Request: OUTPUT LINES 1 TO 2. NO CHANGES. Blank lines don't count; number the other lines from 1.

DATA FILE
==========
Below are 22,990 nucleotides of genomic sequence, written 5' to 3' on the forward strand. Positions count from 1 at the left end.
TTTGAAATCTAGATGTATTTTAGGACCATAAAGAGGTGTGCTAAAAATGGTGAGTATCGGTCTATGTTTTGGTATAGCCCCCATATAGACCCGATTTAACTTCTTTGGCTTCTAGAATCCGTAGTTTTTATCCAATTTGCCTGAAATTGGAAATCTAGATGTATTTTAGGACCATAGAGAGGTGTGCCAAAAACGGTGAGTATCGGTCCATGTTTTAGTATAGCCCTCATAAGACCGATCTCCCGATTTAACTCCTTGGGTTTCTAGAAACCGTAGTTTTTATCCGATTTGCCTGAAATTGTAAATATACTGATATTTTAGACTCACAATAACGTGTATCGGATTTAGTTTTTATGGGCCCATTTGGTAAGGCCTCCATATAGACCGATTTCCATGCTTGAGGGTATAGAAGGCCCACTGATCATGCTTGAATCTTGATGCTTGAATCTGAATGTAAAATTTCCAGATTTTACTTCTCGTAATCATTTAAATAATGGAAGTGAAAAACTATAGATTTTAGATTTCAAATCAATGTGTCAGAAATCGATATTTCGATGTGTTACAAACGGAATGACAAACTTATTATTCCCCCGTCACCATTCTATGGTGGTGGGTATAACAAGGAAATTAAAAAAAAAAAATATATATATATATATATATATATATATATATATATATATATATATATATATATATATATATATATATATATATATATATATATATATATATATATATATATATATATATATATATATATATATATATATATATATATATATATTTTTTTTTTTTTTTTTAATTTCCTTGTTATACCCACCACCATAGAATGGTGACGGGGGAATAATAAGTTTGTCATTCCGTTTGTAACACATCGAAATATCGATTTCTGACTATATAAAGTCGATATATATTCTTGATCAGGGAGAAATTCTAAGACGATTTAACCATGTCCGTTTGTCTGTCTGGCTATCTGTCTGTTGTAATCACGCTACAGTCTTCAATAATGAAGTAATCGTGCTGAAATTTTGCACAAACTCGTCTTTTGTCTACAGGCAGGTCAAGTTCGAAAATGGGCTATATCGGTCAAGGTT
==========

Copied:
Below are 22,990 nucleotides of genomic sequence, written 5' to 3' on the forward strand. Positions count from 1 at the left end.
TTTGAAATCTAGATGTATTTTAGGACCATAAAGAGGTGTGCTAAAAATGGTGAGTATCGGTCTATGTTTTGGTATAGCCCCCATATAGACCCGATTTAACTTCTTTGGCTTCTAGAATCCGTAGTTTTTATCCAATTTGCCTGAAATTGGAAATCTAGATGTATTTTAGGACCATAGAGAGGTGTGCCAAAAACGGTGAGTATCGGTCCATGTTTTAGTATAGCCCTCATAAGACCGATCTCCCGATTTAACTCCTTGGGTTTCTAGAAACCGTAGTTTTTATCCGATTTGCCTGAAATTGTAAATATACTGATATTTTAGACTCACAATAACGTGTATCGGATTTAGTTTTTATGGGCCCATTTGGTAAGGCCTCCATATAGACCGATTTCCATGCTTGAGGGTATAGAAGGCCCACTGATCATGCTTGAATCTTGATGCTTGAATCTGAATGTAAAATTTCCAGATTTTACTTCTCGTAATCATTTAAATAATGGAAGTGAAAAACTATAGATTTTAGATTTCAAATCAATGTGTCAGAAATCGATATTTCGATGTGTTACAAACGGAATGACAAACTTATTATTCCCCCGTCACCATTCTATGGTGGTGGGTATAACAAGGAAATTAAAAAAAAAAAATATATATATATATATATATATATATATATATATATATATATATATATATATATATATATATATATATATATATATATATATATATATATATATATATATATATATATATATATATATATATATATATATATATATATATATATTTTTTTTTTTTTTTTTAATTTCCTTGTTATACCCACCACCATAGAATGGTGACGGGGGAATAATAAGTTTGTCATTCCGTTTGTAACACATCGAAATATCGATTTCTGACTATATAAAGTCGATATATATTCTTGATCAGGGAGAAATTCTAAGACGATTTAACCATGTCCGTTTGTCTGTCTGGCTATCTGTCTGTTGTAATCACGCTACAGTCTTCAATAATGAAGTAATCGTGCTGAAATTTTGCACAAACTCGTCTTTTGTCTACAGGCAGGTCAAGTTCGAAAATGGGCTATATCGGTCAAGGTT